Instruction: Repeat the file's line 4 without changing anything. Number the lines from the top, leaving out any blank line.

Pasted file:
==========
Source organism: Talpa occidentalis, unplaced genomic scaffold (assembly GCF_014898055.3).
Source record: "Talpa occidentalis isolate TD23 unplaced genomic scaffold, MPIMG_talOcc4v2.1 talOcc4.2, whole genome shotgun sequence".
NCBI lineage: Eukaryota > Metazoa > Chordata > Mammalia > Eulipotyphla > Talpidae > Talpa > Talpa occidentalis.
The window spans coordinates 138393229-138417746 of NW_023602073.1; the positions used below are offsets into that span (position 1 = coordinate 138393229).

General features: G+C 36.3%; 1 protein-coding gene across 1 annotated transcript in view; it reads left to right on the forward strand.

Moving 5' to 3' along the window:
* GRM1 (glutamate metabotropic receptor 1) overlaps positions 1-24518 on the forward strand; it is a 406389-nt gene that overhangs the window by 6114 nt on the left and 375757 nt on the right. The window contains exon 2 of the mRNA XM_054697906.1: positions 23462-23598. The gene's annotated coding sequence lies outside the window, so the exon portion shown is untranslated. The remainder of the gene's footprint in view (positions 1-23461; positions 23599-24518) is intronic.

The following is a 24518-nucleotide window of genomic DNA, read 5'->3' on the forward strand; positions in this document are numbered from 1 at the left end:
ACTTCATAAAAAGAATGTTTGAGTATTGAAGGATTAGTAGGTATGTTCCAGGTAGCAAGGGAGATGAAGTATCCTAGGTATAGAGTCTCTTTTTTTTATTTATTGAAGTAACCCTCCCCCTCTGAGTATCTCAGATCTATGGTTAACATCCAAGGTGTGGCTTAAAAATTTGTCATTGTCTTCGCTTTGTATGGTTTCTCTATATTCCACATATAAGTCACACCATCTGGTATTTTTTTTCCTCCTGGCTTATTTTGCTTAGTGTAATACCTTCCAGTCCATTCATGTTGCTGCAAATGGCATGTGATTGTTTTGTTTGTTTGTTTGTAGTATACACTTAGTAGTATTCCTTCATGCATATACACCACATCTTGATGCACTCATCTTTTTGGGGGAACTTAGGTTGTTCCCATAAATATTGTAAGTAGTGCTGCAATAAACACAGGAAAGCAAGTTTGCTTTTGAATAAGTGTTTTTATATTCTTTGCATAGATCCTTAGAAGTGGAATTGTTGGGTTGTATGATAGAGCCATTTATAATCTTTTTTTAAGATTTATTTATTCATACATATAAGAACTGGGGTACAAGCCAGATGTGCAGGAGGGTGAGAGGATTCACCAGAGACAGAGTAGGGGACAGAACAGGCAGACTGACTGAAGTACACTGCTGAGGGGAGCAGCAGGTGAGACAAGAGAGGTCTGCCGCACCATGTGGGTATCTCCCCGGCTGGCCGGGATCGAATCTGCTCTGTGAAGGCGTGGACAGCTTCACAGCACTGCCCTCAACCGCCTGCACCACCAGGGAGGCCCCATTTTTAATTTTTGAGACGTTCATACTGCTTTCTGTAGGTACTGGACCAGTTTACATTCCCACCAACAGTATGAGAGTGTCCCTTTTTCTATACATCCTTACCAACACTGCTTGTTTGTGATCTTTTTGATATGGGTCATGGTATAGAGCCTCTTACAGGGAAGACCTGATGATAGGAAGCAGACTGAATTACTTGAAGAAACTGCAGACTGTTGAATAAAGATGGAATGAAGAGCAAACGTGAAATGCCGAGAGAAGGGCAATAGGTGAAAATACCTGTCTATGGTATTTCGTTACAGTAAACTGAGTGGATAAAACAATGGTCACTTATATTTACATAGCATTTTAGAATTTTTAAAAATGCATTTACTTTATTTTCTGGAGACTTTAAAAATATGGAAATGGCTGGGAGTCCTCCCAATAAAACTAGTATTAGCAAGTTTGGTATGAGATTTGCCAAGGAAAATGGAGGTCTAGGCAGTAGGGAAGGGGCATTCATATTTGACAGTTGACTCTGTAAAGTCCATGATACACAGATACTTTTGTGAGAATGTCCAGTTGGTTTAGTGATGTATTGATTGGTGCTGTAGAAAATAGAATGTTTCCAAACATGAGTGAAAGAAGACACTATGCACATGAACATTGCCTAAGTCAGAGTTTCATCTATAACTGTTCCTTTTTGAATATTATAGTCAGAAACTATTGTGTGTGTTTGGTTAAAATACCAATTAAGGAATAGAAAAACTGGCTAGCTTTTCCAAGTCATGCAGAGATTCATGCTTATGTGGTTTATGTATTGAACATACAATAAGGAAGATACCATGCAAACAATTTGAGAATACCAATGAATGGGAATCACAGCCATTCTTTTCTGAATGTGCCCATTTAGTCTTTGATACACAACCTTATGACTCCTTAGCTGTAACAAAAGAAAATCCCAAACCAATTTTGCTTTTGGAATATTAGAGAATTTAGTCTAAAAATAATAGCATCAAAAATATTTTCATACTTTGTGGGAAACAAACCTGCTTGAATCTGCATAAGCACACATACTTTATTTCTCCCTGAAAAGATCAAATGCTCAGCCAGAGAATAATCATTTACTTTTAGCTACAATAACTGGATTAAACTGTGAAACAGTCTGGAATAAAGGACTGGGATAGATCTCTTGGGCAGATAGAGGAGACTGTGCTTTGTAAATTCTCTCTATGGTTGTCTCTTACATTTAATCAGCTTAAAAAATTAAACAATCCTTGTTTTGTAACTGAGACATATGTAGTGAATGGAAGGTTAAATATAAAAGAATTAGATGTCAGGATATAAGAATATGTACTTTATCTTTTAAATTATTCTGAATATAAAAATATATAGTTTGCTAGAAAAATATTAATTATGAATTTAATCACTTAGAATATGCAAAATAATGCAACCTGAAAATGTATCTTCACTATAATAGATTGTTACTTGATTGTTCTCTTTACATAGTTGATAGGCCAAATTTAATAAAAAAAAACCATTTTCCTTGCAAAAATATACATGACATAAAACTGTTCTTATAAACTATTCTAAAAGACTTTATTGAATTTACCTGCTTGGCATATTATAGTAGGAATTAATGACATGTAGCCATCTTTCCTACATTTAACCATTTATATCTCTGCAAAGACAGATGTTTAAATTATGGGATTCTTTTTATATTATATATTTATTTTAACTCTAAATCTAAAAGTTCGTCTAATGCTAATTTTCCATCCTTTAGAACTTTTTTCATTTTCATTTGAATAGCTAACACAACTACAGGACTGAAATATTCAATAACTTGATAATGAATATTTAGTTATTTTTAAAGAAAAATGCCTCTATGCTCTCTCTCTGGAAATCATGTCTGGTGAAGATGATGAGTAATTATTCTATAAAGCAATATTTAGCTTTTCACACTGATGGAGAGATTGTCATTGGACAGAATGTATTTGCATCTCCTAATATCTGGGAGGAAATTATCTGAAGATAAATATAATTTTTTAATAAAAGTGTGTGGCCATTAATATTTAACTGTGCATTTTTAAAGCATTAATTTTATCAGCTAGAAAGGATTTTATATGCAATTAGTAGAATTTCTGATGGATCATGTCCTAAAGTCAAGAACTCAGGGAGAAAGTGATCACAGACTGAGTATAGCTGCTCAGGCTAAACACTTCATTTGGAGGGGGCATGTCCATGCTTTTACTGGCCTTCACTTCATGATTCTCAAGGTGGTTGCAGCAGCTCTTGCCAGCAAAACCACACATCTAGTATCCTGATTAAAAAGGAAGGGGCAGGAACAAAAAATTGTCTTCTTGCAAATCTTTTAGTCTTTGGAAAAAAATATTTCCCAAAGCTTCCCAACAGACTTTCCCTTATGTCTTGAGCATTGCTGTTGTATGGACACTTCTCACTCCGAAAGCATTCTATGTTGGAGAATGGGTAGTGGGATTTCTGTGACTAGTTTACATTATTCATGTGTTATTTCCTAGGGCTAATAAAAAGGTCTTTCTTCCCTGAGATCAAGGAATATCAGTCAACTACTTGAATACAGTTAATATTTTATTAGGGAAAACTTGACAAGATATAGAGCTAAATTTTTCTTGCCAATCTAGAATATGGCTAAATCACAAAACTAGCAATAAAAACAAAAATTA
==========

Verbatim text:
The window spans coordinates 138393229-138417746 of NW_023602073.1; the positions used below are offsets into that span (position 1 = coordinate 138393229).